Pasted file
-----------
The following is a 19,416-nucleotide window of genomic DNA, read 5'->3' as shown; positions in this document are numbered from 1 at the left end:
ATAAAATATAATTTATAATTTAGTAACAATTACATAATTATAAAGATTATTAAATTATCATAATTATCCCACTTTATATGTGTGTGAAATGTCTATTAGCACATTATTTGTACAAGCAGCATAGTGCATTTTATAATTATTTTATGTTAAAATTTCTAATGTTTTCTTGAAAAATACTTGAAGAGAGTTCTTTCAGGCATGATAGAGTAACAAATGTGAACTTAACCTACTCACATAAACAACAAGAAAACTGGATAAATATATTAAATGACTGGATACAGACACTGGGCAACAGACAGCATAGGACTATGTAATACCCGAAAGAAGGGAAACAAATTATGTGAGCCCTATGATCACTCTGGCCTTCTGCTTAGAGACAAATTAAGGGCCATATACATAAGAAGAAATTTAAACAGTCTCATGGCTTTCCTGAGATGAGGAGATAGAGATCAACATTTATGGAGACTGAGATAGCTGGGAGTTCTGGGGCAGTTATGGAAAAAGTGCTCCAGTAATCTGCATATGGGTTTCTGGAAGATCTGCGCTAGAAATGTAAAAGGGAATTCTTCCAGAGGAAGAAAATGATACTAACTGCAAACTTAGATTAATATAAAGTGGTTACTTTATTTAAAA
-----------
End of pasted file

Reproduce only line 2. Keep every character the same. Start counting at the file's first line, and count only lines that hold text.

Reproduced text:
ATAAAATATAATTTATAATTTAGTAACAATTACATAATTATAAAGATTATTAAATTATCATAATTATCCCACTTTATATGTGTGTGAAATGTCTATTAGCACATTATTTGTACAAGCAGCATAGTGCATTTTATAATTATTTTATGTTAAAATTTCTAATGTTTTCTTGAAAAATACTTGAAGAGAGTTCTTTCAGGCATGATAGAGTAACAAATGTGAACTTAACCTACTCACATAAACAACAAGAAAACTGGATAAATATATTAAATGACTGGATACAGACACTGGGCAACAGACAGCATAGGACTATGTAATACCCGAAAGAAGGGAAACAAATTATGTGAGCCCTATGATCACTCTGGCCTTCTGCTTAGAGACAAATTAAGGGCCATATACATAAGAAGAAATTTAAACAGTCTCATGGCTTTCCTGAGATGAGGAGATAGAGATCAACATTTATGGAGACTGAGATAGCTGGGAGTTCTGGGGCAGTTATGGAAAAAGTGCTCCAGTAATCTGCATATGGGTTTCTGGAAGATCTGCGCTAGAAATGTAAAAGGGAATTCTTCCAGAGGAAGAAAATGATACTAACTGCAAACTTAGATTAATATAAAGTGGTTACTTTATTTAAAA